Limitless Mind: Learn, Lead, and Live Without Barriers by Jo Boaler

6. A Limitless Approach to Collaboration

  • Connecting with people and ideas enhances neural pathways and learning. When one professor noticed that 60% of his black students failed his course while 100% of the Asian students passed he wanted to know why. After several dead ends, he found that all of the Asian students worked together while none of the black students did. He started a program to allow black students to collaborate and soon they reached a 100% passing level. This approach is broadly used. (Doug: How about at your school?) Since prior teachers may not have allowed students to work together, you may have to teach them how. Jo provides tips here for doing this.
  • Studies show that students who work on projects together outperform students traditionally taught. Such projects also narrow achievement gaps. Working with others can also provide emotional support. Students should join clubs or do whatever it takes to connect with their greater community. Value others who are different. Interacting well with others is a form of equity. You will also learn more than subject knowledge. Explaining your work and teaching others leads to higher achievement.
  • Jo tells a story of how she was bullied by another math professor who was threatened by her work. Her studies ran counter to his traditional approach and he found like-minded academics to help him essentially slander her. She moved back to the UK, but a few years later decided to go back to Stanford and tell her story. She was greeted with tremendous support and stories from other female researchers who had also been bullied.
Grit

Conclusion Living Without Limits

  • This chapter reviews and reinforces the main concepts from the book along with some stories about people who have adopted the advice here. Jo also mentions the concept of Grit made popular by Angela Duckworth. (Click here for my summary of Grit: The Power of Passion and Perseverance by Angela Duckworth) The main point is that freedom and creativity can lead to grit, but grit will not lead to freedom and creativity.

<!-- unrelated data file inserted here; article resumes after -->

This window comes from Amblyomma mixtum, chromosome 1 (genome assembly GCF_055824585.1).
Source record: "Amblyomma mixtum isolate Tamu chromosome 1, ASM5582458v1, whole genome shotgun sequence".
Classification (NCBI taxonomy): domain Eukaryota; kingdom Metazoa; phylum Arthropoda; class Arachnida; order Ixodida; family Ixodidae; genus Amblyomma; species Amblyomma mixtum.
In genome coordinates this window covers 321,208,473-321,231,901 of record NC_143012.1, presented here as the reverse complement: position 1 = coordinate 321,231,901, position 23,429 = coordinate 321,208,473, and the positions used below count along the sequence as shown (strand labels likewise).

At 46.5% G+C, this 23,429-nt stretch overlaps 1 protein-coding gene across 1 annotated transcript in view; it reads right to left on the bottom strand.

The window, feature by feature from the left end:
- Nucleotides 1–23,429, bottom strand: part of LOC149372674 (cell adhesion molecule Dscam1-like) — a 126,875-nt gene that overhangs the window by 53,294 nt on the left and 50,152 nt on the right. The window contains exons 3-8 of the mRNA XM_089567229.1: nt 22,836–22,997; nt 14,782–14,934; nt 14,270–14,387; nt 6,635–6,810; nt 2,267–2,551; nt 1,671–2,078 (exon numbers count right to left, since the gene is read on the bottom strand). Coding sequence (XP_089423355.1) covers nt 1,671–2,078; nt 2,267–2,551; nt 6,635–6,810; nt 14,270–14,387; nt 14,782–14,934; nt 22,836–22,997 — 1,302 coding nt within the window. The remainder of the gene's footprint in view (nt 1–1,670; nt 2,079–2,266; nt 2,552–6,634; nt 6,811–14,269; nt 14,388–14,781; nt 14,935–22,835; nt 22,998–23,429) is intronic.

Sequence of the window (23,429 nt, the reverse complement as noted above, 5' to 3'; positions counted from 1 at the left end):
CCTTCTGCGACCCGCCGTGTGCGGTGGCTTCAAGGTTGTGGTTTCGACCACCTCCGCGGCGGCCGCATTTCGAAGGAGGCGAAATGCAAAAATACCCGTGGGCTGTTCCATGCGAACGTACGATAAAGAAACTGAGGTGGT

• In short, you can choose to be positive. You can choose to stay mentally active, which studies show can help prevent dementia. You can choose to reach for the stars and encourage people you interact with to do the same. By taking the right perspective your journey can be truly limitless. Thanks, Jo.

Jo Boaler

  • Jo is a British education author and is Professor of Mathematics Education at the Stanford Graduate School of Education. She is involved in promoting math education reform and equitable mathematics classrooms. She is the CEO and co-founder of Youcubed, a non-profit organization that provides mathematics education resources to parents and educators of K–12 students. Her most recent book is Mathematical Mindsets summarized here. She is also the author of seven books including, What’s Math Got To Do With It? and The Elephant in the Classroom. Her book, Experiencing School Mathematics won the Outstanding Book of the Year award for education in Britain. Currently, she is the Research Commentary Editor for the Journal for Research in Mathematics Education.
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